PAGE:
Secularism and Modernity
Engagement with vexing questions is part of the life of a pilgrim church. It is strangely un-Catholic to assert that doctrine does not and cannot change.
Editors Paul Reitter and Chad Wellmon contend that Nietzsche’s impassioned critique of 19th century education sheds light on the decline of education in the 21st.
Konrad Jarausch's history of Europe's recent past pursues a fundamental question—what is modernization? And is modern progress liberating for all, or still "dark"?
In Ta-Nehisi Coates’s interpretation of race in America, hope doesn't fit into the narrative—something James Baldwin, to whom he's compared, wouldn't leave out.
John Boyne’s new novel pays attention to the circumstances of priestly life in real-world Catholic Ireland, asking: How does one be a good priest under suspicion?
Anahid Nersessian argues that Romanticism dramatizes the “desirability of constraint.” Her book on how British Romantics imagined "utopia" powerfully does the same.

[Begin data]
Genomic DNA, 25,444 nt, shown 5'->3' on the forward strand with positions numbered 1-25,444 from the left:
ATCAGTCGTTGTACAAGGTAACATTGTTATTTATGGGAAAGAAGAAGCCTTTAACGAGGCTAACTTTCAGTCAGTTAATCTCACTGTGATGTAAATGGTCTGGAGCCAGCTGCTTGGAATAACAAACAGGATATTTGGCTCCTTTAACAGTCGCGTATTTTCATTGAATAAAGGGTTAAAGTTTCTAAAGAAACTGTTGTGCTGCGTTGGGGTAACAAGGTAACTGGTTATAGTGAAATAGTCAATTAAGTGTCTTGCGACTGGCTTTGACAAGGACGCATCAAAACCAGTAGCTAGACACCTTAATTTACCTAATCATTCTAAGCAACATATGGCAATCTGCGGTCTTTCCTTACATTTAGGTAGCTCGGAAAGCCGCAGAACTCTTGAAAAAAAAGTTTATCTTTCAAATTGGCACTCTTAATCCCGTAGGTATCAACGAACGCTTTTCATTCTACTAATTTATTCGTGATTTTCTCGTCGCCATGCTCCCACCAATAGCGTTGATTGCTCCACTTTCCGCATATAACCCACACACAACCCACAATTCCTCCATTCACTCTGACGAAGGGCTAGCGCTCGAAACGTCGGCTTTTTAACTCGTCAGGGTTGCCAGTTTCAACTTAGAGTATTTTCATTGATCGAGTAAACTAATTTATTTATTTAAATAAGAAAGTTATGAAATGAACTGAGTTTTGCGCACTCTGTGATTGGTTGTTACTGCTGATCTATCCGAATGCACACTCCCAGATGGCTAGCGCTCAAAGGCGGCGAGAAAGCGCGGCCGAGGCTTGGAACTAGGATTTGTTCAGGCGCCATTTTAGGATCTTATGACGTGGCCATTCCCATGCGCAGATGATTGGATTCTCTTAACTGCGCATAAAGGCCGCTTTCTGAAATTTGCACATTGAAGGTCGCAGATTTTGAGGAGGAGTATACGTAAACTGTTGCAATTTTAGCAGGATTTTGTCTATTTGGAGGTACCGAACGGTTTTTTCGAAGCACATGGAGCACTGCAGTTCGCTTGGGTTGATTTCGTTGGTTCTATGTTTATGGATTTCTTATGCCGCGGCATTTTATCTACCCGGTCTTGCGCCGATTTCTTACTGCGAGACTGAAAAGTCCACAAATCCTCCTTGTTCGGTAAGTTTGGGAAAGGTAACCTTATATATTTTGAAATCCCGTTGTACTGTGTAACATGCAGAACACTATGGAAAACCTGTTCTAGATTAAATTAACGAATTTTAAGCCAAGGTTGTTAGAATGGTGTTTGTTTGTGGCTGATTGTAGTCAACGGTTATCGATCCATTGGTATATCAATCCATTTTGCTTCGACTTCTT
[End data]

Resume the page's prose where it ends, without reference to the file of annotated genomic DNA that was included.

Current students are taught by lay people. Our teachers were Benedictine monks, and teaching only begins to describe the role those virtuous men played in our lives.
So this, I realized as I watched, was still a church of surprises. Vatican II lived on. A weight accumulated over thirty-five years dropped from from my shoulders.
Francis has introduced the possibility that the spotlight of moral judgment can can be shone back on those who make the judgments, and on their very act of judging.
Judas takes hold of Christ, pressing himself on him: arm, beard, lips. A soldier in gleaming armor goes for Christ’s neck. A young man flees: John the Evangelist.
In "Christian Human Rights," Samuel Moyn concedes that the modern human-rights movement is untethered from its Christian origins. Is this something to worry about?